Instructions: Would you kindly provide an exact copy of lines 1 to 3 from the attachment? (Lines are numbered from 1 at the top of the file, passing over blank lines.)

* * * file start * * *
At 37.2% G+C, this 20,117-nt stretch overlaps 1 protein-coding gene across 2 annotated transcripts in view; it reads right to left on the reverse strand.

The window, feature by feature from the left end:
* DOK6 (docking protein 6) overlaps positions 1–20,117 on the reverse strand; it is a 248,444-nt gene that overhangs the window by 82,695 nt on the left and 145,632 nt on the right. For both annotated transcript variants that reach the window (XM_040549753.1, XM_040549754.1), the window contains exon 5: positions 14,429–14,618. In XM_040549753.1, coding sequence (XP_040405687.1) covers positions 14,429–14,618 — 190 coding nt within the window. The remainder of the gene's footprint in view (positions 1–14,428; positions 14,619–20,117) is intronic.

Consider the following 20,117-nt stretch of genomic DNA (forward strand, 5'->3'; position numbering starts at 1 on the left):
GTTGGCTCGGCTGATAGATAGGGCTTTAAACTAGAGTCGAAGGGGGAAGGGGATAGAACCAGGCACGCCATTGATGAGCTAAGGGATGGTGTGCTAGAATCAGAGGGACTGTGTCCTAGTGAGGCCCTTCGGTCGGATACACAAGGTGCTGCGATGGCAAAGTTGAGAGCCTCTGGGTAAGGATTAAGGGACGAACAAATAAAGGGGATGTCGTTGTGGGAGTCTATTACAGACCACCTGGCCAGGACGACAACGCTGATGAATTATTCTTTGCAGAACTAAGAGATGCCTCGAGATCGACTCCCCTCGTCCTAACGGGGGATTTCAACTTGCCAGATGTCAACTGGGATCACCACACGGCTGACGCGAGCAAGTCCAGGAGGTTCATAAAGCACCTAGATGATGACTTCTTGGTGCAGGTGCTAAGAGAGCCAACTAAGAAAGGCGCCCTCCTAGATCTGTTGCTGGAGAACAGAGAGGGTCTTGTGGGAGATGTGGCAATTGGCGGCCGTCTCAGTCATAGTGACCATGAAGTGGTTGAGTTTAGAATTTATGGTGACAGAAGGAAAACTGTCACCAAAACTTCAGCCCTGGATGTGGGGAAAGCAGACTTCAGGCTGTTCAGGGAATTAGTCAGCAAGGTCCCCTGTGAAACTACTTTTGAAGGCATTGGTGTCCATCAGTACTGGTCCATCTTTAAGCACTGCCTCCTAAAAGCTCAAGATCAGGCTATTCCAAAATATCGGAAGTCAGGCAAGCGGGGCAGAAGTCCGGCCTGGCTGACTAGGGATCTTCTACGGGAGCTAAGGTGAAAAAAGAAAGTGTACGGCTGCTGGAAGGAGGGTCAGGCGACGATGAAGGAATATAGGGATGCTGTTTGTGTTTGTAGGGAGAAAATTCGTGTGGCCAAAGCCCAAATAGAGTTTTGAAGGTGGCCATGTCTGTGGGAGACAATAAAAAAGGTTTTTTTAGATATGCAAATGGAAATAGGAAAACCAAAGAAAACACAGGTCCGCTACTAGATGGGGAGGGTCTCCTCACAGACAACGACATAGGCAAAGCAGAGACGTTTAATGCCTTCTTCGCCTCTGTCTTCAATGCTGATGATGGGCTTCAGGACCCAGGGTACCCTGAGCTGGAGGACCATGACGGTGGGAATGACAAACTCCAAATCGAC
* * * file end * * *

At 37.2% G+C, this 20,117-nt stretch overlaps 1 protein-coding gene across 2 annotated transcripts in view; it reads right to left on the reverse strand.

The window, feature by feature from the left end:
* DOK6 (docking protein 6) overlaps positions 1–20,117 on the reverse strand; it is a 248,444-nt gene that overhangs the window by 82,695 nt on the left and 145,632 nt on the right. For both annotated transcript variants that reach the window (XM_040549753.1, XM_040549754.1), the window contains exon 5: positions 14,429–14,618. In XM_040549753.1, coding sequence (XP_040405687.1) covers positions 14,429–14,618 — 190 coding nt within the window. The remainder of the gene's footprint in view (positions 1–14,428; positions 14,619–20,117) is intronic.